For the past several months, I have wondered why salary history is requested or required on applications for jobs. Have you ever had the same question?

Let’s say I’m 45 years old and I’ve had four jobs as an adult, all in the same organization. With each job, I’ve seen my salary increase, primarily because I have added responsibilities. So let’s say I’m now making $65,000 a year.

One day, I learn about a job that sounds very appealing to me. It would be a growth opportunity and allow me to use my experience, but also develop some new skills. I decide to apply. I have no idea what the salary for this position will be.

The online application is quite long and asks for many details. For each position I’ve held, I’m asked to indicate the salary I was making when I left that role. So I wonder why they need or want to know. First, it’s hard for me to remember how much I was making 20 years ago when I received my first promotion. But second, isn’t the position I’m applying for going to pay whatever it’s going to pay, regardless of what I’m currently earning?

In my role as a manager, I’ve hired a lot of faculty and staff. While the higher education institutions have applications that ask for salary history, one of the first things I say to a candidate when they’re asked to do a first-round interview is what our salary is. I want them to have the opportunity to walk away if they don’t want to work for the salary we are offering, should they become the preferred candidate. Let’s not waste the candidate’s—or anyone’s—time.

If the position is going to pay whatever it’s going to pay, why does it matter whether I’m already making at or above that salary? Isn’t that up to the candidate as to whether he is willing to work for that amount?

Or what if the new job will pay $75,000, but I currently make $30,000? If I have all of the credentials and experiences this new position is looking for, will I be excluded because I would get “too much of a raise” if offered the new job? That’s crazy. If the job’s worth $75,000 and I can do the job, why does it matter what my current salary is?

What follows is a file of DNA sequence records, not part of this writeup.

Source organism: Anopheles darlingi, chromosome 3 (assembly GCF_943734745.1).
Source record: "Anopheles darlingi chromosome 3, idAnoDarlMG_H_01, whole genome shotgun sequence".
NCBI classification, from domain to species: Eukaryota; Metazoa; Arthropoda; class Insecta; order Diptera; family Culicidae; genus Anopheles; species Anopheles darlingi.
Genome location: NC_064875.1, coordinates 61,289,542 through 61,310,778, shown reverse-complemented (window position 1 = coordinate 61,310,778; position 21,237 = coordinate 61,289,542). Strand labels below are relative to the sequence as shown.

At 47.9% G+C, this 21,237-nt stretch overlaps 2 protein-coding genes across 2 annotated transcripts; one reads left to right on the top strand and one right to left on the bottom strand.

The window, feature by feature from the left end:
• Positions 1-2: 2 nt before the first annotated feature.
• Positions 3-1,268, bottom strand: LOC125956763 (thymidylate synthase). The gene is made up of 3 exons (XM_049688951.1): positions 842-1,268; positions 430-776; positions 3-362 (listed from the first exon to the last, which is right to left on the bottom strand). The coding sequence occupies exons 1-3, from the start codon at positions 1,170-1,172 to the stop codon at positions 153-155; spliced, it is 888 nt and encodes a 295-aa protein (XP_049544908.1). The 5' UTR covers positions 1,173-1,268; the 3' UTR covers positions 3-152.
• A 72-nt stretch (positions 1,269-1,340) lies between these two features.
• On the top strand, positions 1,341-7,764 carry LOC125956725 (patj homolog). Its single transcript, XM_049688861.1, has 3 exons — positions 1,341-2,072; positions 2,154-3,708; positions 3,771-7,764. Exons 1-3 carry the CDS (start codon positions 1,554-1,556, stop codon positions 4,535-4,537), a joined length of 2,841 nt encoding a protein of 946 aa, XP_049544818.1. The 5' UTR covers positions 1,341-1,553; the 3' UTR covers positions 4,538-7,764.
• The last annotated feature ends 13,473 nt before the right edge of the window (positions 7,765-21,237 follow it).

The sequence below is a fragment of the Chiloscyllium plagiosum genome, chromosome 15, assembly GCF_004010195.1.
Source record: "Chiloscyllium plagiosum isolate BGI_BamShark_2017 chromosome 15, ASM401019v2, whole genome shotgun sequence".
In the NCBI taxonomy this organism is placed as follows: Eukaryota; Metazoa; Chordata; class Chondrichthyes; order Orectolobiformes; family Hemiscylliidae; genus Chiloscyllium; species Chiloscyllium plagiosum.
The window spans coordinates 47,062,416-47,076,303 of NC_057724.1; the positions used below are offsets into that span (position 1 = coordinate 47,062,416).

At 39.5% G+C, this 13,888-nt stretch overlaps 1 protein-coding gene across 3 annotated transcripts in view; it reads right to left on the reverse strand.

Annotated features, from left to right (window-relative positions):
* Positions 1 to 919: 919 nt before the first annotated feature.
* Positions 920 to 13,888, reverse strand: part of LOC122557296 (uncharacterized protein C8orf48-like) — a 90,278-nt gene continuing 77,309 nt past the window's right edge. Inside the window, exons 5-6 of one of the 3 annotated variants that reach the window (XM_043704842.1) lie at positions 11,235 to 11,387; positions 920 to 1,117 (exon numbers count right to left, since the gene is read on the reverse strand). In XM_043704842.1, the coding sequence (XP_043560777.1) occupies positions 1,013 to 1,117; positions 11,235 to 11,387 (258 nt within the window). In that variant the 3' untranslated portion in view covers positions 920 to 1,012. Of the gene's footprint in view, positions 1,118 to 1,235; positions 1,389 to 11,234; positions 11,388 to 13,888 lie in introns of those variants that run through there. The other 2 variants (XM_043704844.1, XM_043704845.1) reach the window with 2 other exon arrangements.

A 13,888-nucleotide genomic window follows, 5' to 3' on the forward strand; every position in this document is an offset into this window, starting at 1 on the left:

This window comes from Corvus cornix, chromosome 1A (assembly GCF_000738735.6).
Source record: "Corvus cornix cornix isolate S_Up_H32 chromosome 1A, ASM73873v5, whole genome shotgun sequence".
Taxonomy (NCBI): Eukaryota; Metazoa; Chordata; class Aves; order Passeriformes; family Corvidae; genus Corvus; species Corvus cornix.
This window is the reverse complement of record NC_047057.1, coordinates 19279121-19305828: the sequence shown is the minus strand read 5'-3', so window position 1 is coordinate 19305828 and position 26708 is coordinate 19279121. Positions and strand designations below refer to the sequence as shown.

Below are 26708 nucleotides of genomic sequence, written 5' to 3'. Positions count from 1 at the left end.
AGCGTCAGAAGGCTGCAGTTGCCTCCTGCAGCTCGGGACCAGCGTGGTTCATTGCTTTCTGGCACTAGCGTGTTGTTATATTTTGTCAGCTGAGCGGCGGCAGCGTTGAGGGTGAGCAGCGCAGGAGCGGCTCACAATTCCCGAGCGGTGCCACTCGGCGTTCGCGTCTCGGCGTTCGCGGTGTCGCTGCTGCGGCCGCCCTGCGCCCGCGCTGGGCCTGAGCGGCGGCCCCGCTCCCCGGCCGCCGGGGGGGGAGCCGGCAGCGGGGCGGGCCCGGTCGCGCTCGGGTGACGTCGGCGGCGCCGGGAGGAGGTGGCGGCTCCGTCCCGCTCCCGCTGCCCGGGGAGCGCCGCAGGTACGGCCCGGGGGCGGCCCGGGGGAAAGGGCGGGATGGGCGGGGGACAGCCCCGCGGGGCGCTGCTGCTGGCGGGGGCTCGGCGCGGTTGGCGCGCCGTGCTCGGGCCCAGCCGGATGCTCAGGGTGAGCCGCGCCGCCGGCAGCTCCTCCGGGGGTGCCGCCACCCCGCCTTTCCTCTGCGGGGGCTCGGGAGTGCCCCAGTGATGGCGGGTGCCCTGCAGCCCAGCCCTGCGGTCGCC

Many years ago, I had a conversation with my supervisor. As a dean, I recommended one of my faculty members for a position in my supervisor’s office. I recall her response. “Your faculty member already makes more money than this position would pay.” Her point was that since most people don’t want to take a pay cut for a growth opportunity, my faculty member wouldn’t be interested in the new opportunity. But I said we should ask the faculty member versus making assumptions. So we asked, and my supervisor was correct. The faculty member didn’t want to take a pay cut, even for a growth opportunity. But the difference between this situation and many others is we asked. We didn’t make any assumptions.

So I challenge you to think about why you’re asking for salary history, if you are. Do you need to? Or could you share with candidates, early in the process, the targeted salary and let them decided whether they’d like to stay in the search pool? Ostensibly, if they stay in and are not qualified for the new role, it won’t matter. But if they are qualified, does it really matter what they are currently earning? I think not.

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Lynne Richardson is the dean of the College of Business at the University of Mary Washington.

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